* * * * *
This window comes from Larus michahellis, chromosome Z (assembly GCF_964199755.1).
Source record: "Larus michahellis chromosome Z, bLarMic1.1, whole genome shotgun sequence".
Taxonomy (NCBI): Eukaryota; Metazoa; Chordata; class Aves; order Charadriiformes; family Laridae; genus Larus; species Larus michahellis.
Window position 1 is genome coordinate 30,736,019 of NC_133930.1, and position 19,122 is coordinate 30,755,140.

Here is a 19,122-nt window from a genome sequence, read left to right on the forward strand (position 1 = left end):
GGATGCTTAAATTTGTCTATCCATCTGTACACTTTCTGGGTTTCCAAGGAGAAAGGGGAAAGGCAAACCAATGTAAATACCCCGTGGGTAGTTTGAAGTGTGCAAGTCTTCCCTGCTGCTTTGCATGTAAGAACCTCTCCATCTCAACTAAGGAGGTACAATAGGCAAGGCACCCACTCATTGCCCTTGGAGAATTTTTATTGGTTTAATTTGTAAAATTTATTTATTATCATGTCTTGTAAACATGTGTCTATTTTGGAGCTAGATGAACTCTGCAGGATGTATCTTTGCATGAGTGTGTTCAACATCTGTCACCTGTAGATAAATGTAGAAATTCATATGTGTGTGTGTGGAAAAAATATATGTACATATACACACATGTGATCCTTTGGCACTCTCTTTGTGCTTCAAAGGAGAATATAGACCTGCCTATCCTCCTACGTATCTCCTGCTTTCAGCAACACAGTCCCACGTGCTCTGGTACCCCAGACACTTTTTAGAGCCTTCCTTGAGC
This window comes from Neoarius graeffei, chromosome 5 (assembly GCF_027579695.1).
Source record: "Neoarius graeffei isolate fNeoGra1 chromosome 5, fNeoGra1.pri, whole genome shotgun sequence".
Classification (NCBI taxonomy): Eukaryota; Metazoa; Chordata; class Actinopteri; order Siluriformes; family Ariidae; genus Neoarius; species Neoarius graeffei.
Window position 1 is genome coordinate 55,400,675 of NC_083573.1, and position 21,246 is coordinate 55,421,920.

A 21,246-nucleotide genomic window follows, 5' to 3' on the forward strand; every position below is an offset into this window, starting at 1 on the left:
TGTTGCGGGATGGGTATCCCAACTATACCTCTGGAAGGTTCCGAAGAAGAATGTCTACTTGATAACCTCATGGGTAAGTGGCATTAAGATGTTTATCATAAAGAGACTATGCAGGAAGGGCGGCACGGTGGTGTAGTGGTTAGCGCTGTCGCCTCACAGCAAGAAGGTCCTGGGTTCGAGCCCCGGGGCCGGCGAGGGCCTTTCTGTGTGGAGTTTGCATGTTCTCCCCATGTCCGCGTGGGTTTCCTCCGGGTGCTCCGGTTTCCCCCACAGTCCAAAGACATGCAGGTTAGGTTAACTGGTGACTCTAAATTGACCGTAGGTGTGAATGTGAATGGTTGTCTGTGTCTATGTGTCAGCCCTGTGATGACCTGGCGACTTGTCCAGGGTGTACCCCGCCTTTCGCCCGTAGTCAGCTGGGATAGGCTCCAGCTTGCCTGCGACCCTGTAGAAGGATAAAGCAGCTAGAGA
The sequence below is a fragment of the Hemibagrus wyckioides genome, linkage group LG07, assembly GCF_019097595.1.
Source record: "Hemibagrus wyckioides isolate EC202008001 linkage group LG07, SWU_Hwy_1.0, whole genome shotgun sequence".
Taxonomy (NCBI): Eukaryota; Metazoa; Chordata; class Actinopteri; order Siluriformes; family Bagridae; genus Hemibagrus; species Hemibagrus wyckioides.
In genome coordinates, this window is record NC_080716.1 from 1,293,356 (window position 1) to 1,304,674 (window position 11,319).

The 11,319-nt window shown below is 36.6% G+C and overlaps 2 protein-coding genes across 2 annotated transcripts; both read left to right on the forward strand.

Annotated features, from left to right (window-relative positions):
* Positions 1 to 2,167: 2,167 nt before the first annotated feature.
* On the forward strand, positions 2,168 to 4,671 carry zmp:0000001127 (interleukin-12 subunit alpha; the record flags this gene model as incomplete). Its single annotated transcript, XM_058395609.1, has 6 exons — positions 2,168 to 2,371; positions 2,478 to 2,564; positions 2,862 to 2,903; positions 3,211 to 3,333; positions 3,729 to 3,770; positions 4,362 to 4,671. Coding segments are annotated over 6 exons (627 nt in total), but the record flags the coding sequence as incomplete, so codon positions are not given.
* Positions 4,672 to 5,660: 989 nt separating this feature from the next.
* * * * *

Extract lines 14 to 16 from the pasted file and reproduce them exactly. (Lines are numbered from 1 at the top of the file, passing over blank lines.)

Source record: "Hemibagrus wyckioides isolate EC202008001 linkage group LG07, SWU_Hwy_1.0, whole genome shotgun sequence".
Taxonomy (NCBI): Eukaryota; Metazoa; Chordata; class Actinopteri; order Siluriformes; family Bagridae; genus Hemibagrus; species Hemibagrus wyckioides.
In genome coordinates, this window is record NC_080716.1 from 1,293,356 (window position 1) to 1,304,674 (window position 11,319).